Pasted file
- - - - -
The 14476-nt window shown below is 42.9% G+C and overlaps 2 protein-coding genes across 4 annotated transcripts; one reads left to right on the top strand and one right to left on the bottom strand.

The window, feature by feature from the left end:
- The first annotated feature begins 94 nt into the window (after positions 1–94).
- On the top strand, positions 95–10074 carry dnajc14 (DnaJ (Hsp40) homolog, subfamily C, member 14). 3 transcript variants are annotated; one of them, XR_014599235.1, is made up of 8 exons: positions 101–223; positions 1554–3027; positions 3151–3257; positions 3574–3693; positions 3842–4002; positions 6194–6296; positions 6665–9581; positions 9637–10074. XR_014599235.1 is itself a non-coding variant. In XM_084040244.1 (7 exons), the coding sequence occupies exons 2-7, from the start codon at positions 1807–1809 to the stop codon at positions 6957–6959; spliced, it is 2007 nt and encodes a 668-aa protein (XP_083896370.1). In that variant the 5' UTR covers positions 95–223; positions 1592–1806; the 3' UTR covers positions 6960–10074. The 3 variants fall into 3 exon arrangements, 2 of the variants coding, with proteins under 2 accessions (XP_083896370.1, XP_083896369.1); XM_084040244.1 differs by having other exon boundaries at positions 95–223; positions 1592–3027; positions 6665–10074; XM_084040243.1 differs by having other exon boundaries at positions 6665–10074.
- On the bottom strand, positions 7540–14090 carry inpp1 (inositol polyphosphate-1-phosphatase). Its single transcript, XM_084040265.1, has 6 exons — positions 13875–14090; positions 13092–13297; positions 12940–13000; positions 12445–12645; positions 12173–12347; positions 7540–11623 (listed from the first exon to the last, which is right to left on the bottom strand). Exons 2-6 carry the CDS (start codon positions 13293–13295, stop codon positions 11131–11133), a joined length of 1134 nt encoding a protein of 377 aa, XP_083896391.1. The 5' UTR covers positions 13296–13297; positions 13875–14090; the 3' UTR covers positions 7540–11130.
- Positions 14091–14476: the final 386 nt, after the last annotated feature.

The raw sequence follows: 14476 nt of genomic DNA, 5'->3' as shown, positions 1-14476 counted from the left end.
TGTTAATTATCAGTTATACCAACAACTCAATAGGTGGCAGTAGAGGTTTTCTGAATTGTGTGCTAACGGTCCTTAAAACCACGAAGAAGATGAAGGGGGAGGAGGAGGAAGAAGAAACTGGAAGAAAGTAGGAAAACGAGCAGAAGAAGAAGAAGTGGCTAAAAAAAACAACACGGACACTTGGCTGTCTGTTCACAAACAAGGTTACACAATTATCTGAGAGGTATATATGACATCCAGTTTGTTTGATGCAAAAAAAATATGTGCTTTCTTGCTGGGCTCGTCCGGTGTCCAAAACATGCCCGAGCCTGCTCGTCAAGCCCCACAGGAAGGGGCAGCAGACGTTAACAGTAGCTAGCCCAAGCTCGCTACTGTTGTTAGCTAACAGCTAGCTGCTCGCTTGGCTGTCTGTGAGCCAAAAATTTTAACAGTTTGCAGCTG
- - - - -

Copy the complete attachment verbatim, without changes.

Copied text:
The 14476-nt window shown below is 42.9% G+C and overlaps 2 protein-coding genes across 4 annotated transcripts; one reads left to right on the top strand and one right to left on the bottom strand.

The window, feature by feature from the left end:
- The first annotated feature begins 94 nt into the window (after positions 1–94).
- On the top strand, positions 95–10074 carry dnajc14 (DnaJ (Hsp40) homolog, subfamily C, member 14). 3 transcript variants are annotated; one of them, XR_014599235.1, is made up of 8 exons: positions 101–223; positions 1554–3027; positions 3151–3257; positions 3574–3693; positions 3842–4002; positions 6194–6296; positions 6665–9581; positions 9637–10074. XR_014599235.1 is itself a non-coding variant. In XM_084040244.1 (7 exons), the coding sequence occupies exons 2-7, from the start codon at positions 1807–1809 to the stop codon at positions 6957–6959; spliced, it is 2007 nt and encodes a 668-aa protein (XP_083896370.1). In that variant the 5' UTR covers positions 95–223; positions 1592–1806; the 3' UTR covers positions 6960–10074. The 3 variants fall into 3 exon arrangements, 2 of the variants coding, with proteins under 2 accessions (XP_083896370.1, XP_083896369.1); XM_084040244.1 differs by having other exon boundaries at positions 95–223; positions 1592–3027; positions 6665–10074; XM_084040243.1 differs by having other exon boundaries at positions 6665–10074.
- On the bottom strand, positions 7540–14090 carry inpp1 (inositol polyphosphate-1-phosphatase). Its single transcript, XM_084040265.1, has 6 exons — positions 13875–14090; positions 13092–13297; positions 12940–13000; positions 12445–12645; positions 12173–12347; positions 7540–11623 (listed from the first exon to the last, which is right to left on the bottom strand). Exons 2-6 carry the CDS (start codon positions 13293–13295, stop codon positions 11131–11133), a joined length of 1134 nt encoding a protein of 377 aa, XP_083896391.1. The 5' UTR covers positions 13296–13297; positions 13875–14090; the 3' UTR covers positions 7540–11130.
- Positions 14091–14476: the final 386 nt, after the last annotated feature.

The raw sequence follows: 14476 nt of genomic DNA, 5'->3' as shown, positions 1-14476 counted from the left end.
TGTTAATTATCAGTTATACCAACAACTCAATAGGTGGCAGTAGAGGTTTTCTGAATTGTGTGCTAACGGTCCTTAAAACCACGAAGAAGATGAAGGGGGAGGAGGAGGAAGAAGAAACTGGAAGAAAGTAGGAAAACGAGCAGAAGAAGAAGAAGTGGCTAAAAAAAACAACACGGACACTTGGCTGTCTGTTCACAAACAAGGTTACACAATTATCTGAGAGGTATATATGACATCCAGTTTGTTTGATGCAAAAAAAATATGTGCTTTCTTGCTGGGCTCGTCCGGTGTCCAAAACATGCCCGAGCCTGCTCGTCAAGCCCCACAGGAAGGGGCAGCAGACGTTAACAGTAGCTAGCCCAAGCTCGCTACTGTTGTTAGCTAACAGCTAGCTGCTCGCTTGGCTGTCTGTGAGCCAAAAATTTTAACAGTTTGCAGCTG